World Malaria Day 2019: Zero malaria starts with me
Published on: 22 May, 2019
World Malaria Day is celebrated on 25 April, with the aim of highlighting the need for continued commitment toward malaria prevention, control, and elimination. This year’s theme is “Zero malaria starts with me”.
Malaria is a preventable and treatable disease. After more than 10 years of significant headway in the fight against malaria, progress has halted. An estimated 435,000 people died of malaria in 2017 according to the World Health Organization (WHO); this represents virtually the same number as the year before. The number of malaria cases globally was 219 million.
Now, urgent action is needed to bring the global malaria response back on track. That is why this year’s campaign of “Zero malaria starts with me” is highlighting the importance of country ownership and community empowerment when it comes to malaria prevention and care. This grassroots campaign aims to ensure that malaria remains high on the political agenda, mobilise resources and empower communities to take responsibility for the prevention and care of malaria.
Progress in the Western Pacific
There has been a 47% increase in malaria cases and a 43% increase in malaria deaths in the WHO Western Pacific region between 2015 and 2017. Considering malaria is preventable and treatable, these numbers represent the urgency for more political and grassroots focus on the disease.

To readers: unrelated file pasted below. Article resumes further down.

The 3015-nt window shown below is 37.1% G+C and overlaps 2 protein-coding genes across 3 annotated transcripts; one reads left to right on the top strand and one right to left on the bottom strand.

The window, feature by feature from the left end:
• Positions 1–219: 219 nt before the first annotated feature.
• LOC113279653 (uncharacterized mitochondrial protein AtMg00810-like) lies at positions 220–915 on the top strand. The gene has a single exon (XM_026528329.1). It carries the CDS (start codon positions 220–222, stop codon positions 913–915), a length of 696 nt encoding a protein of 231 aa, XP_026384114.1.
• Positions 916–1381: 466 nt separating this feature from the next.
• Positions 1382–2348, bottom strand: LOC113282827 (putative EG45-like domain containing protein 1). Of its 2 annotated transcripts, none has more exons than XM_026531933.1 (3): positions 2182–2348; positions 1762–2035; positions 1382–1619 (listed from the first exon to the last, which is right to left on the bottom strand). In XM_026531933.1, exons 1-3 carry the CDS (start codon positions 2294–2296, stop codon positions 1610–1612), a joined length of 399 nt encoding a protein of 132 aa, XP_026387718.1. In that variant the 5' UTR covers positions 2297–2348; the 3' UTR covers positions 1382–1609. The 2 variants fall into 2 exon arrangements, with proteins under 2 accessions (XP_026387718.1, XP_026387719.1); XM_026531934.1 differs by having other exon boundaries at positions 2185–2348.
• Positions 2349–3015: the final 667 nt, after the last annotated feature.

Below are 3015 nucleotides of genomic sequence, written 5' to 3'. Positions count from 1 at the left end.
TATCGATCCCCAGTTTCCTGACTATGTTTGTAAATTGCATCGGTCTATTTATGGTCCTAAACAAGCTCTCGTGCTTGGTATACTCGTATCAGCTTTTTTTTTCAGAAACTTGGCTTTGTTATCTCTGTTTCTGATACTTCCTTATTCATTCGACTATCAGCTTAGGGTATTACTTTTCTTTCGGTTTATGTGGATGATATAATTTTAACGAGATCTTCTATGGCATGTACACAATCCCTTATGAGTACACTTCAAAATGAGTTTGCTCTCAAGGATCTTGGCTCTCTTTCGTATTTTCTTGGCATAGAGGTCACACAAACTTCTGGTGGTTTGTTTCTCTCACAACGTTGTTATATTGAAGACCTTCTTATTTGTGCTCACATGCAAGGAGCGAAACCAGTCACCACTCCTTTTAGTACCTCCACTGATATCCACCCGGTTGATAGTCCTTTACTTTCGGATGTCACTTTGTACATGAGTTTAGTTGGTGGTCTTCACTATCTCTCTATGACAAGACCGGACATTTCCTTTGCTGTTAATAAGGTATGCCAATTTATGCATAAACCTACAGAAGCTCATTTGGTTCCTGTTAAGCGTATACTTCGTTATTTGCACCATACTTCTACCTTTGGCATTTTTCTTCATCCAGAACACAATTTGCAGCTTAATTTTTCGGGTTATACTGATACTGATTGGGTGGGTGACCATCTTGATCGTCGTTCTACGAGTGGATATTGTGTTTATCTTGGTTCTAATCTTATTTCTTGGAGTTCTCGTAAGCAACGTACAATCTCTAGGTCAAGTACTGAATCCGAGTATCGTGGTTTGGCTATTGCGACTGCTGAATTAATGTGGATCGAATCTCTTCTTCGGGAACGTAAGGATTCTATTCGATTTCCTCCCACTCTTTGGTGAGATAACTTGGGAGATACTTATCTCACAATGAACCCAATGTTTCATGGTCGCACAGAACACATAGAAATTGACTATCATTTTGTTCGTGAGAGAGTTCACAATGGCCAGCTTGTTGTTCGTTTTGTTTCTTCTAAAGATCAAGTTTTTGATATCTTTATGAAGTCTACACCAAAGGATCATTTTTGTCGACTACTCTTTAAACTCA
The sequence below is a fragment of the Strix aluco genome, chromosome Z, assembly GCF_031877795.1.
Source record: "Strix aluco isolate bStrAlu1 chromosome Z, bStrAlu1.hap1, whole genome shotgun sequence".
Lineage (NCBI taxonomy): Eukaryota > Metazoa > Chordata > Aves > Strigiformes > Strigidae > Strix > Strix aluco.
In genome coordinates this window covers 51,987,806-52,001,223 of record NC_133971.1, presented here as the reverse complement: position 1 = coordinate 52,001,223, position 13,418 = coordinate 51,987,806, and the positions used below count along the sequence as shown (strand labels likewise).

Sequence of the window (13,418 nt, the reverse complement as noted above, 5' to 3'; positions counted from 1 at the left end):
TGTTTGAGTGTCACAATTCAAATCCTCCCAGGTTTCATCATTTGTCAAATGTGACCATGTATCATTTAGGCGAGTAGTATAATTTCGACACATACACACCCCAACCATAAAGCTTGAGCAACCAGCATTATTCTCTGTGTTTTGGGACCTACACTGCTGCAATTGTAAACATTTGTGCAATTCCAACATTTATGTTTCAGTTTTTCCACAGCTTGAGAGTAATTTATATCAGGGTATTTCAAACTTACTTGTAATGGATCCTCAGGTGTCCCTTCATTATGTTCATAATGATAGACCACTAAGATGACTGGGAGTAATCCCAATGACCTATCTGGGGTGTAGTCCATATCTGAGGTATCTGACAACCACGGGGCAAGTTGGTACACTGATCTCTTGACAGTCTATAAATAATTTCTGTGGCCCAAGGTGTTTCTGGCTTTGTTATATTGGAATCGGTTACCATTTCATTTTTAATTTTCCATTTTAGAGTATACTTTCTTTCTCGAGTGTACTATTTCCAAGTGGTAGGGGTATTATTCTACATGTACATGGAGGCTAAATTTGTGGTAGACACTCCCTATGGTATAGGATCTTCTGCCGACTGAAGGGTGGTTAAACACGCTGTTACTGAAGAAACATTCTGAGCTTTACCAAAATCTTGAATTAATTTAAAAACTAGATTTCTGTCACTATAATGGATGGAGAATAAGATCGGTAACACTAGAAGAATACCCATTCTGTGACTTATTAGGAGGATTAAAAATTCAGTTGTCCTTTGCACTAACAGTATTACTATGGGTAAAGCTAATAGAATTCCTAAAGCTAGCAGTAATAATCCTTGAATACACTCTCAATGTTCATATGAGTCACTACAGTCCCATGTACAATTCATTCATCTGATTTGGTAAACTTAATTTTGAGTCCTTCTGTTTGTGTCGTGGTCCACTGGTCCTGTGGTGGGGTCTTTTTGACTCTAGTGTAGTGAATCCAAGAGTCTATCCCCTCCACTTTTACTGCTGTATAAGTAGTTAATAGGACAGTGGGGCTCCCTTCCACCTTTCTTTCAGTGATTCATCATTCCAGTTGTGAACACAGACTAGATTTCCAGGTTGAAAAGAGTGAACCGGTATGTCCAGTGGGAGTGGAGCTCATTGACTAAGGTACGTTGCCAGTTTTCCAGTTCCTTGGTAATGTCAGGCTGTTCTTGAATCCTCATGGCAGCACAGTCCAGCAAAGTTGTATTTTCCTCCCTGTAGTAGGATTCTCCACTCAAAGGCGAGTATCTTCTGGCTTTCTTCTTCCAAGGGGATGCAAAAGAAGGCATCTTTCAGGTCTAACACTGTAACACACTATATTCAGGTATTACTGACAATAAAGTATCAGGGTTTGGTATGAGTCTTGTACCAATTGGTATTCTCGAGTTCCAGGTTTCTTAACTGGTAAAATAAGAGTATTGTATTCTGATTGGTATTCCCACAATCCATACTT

The increased instances of malaria in the region are largely due to outbreaks in the Solomon Islands, Papua New Guinea, and Cambodia, jointly accounting for 92% of the disease burden. Conversely, significant progress was made in some parts of the region since then; for example, Cambodia has reported zero deaths from malaria in 2018.
With the aim of further progress in this domain, WHO has implemented the Regional Action Framework for Malaria Control and Elimination in the Western Pacific 2016-2020. This emphasises the need to increase progress via the deployment of interventions based on strengthened surveillance systems.
Engaging with all levels of society
This year’s “Zero malaria starts with me” campaign aims to get the ball rolling again on the fight against malaria, which means involving all members of society. This could be private companies that stand to benefit from a malaria-free workforce, politicians that have power in government policies and decision-making, healthcare providers actively working to prevent and treat malaria, and most importantly affected communities. In particular, urgent action is needed in the highest burden countries that are most affected by malaria.
The time to take action on malaria is now. "Zero malaria starts with me" and ends with everyone.